Blessed Body: An Interview with Unoma Azuah

by    /  July 5, 2017  / No comments

Image via the author.

Unoma Azuah knows the power of storytelling. As a young girl, her grandmother’s stories helped her navigate her identity, and journaling gave her a space to explore her thoughts and experiences. As the writer of Blessed Body, Azuah gave others in the Nigerian LGBT community the opportunity to do the same, through sharing their own stories of pain, hope, and joy. She currently lives in Chicago, and teaches writing at the Illinois Institute of Art, while staying closely connected to her Nigerian identity and community. Azuah spoke with Sampsonia Way about her writing process, spirituality, and her experience in the United States.

Can you talk a little about what the process of getting the stories together in Blessed Body looked like?

The process of getting Blessed Body stories all together started with me, because I always talked about how I felt burdened. I would ask myself, “Am I the only lesbian in Nigeria? What’s really going on?” Of course, I had friends, but I didn’t really feel like it was as burdensome for them as it was for me. So I decided to start talking about it, and there was one way to do that- through narrative. The LGBT narrative, as portrayed by the Nigerian media, is the cliche of demonizing sexual orientation. I felt that somebody had to start telling our story, otherwise one would always get the wrong impression about who we are. So that was one stage.

The second stage was actually getting people to share their stories. Some said, “Oh, I’m not a writer, you know, how can I do it?” And I said, “It’s okay, whatever you feel that you need to talk about, you should go ahead and write it.” And some still struggled with that, so I actually had to listen to some of them and then write it down. And when I was done, I shared it with them to make sure it represented what they meant. So that was the second stage.

For the third stage – because I wanted to represent as many LGBT voices as possible – I had to go to my friends’ friends’ friends. And some of them weren’t so comfortable talking to me because they didn’t know who I was. So they required another level of convincing: “It’s okay, I’m not about to out you or put you in any kind of danger.” So that helped. Some preferred that we meet in a public space. Then sometimes some would say, “Well no, I’m not comfortable with this anymore.” Then I would come up with suggestions like, “Why not use an anonymous name and not use your real name, and maybe instead of being specific about the cities, you can just mention the city close to you?” Gradually, I was able to collect a sizable number of stories for the book. Reading through them, when I was trying to edit them, was another intense experience, because halfway through I would be so angry and upset, and then in another minute I would be laughing out so loud! So there was a kind of balance that came from that process, and I did it every day. It was quite a fulfilling experience.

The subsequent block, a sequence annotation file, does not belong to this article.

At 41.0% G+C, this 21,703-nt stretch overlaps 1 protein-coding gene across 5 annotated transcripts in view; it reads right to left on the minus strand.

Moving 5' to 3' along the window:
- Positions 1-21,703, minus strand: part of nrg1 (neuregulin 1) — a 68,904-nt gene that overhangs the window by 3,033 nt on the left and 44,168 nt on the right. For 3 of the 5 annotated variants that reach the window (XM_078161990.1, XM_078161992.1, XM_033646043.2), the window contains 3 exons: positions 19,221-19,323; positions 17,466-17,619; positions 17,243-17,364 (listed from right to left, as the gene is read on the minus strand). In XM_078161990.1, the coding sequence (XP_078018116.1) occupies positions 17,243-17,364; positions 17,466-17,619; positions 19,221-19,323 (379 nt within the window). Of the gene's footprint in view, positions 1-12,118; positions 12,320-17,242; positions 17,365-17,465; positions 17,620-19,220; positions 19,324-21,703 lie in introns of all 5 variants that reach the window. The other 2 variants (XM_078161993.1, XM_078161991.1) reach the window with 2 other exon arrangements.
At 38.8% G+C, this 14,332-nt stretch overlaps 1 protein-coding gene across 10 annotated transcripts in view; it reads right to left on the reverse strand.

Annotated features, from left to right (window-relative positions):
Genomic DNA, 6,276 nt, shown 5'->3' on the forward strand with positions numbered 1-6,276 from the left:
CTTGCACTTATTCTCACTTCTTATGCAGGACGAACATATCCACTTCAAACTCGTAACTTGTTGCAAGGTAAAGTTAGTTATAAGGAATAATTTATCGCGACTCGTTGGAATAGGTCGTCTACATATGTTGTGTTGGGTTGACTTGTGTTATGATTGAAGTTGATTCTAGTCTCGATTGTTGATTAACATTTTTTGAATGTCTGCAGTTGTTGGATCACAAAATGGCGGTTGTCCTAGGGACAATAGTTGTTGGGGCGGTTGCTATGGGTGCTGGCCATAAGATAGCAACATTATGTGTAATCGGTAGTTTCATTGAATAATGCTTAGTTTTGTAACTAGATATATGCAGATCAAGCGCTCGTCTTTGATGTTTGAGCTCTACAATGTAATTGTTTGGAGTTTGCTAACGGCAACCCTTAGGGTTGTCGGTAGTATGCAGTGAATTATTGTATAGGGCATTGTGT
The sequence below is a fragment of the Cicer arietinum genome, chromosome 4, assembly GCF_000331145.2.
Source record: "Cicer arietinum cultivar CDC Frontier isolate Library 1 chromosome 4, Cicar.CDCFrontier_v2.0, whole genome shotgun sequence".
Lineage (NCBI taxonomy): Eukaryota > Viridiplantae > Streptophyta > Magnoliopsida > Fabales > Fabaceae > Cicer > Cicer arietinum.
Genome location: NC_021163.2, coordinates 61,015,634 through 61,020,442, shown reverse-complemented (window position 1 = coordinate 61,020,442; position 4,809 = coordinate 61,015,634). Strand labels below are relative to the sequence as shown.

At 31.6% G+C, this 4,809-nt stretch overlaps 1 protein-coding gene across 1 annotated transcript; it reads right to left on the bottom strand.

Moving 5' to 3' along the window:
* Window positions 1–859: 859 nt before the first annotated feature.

Somebody had to start telling our story.

Reading through the book was difficult at points, there is one page after another of so much pain – and then on the next page you are laughing at someone’s wonderful, funny experience. It’s really emotionally complex.

I think the good side to it is that there are stories that stay very determined and persistent, and there are stories that are proud. As much as much as many stories had to do with pain, there were also many that were defiant and hopeful.

There’s an entire section of the book on relationships formed through Facebook and the Internet, which have changed the LGBTQ experience for a lot of people. You have been writing through this time of the Internet coming into being; how do you think the experience of an LGBTQ person living in Nigeria has changed?

Blessed Body, by Unoma Azuah.

It really has changed, and it’s become quite progressive because Facebook and social media gave some of us in Nigeria the outlet to see other LGBT people around the world. There’s something affirming about it. It also gives people the platform to form communities. So I would say that it has made life a whole lot easier and a whole lot more accessible to so many things that weren’t accessible years ago, before social media. That’s helpful as writers because so many readers in other countries have met through Facebook as well.

You write stories about youth in Nigeria and youthful innocence broken by violence. You also talk a lot about nostalgia for Nigeria, now that you’re living abroad. In your writing, how do you navigate those feelings of pain and loss, alongside a nostalgia for this place that inflicts so much violence against LGBTQ people?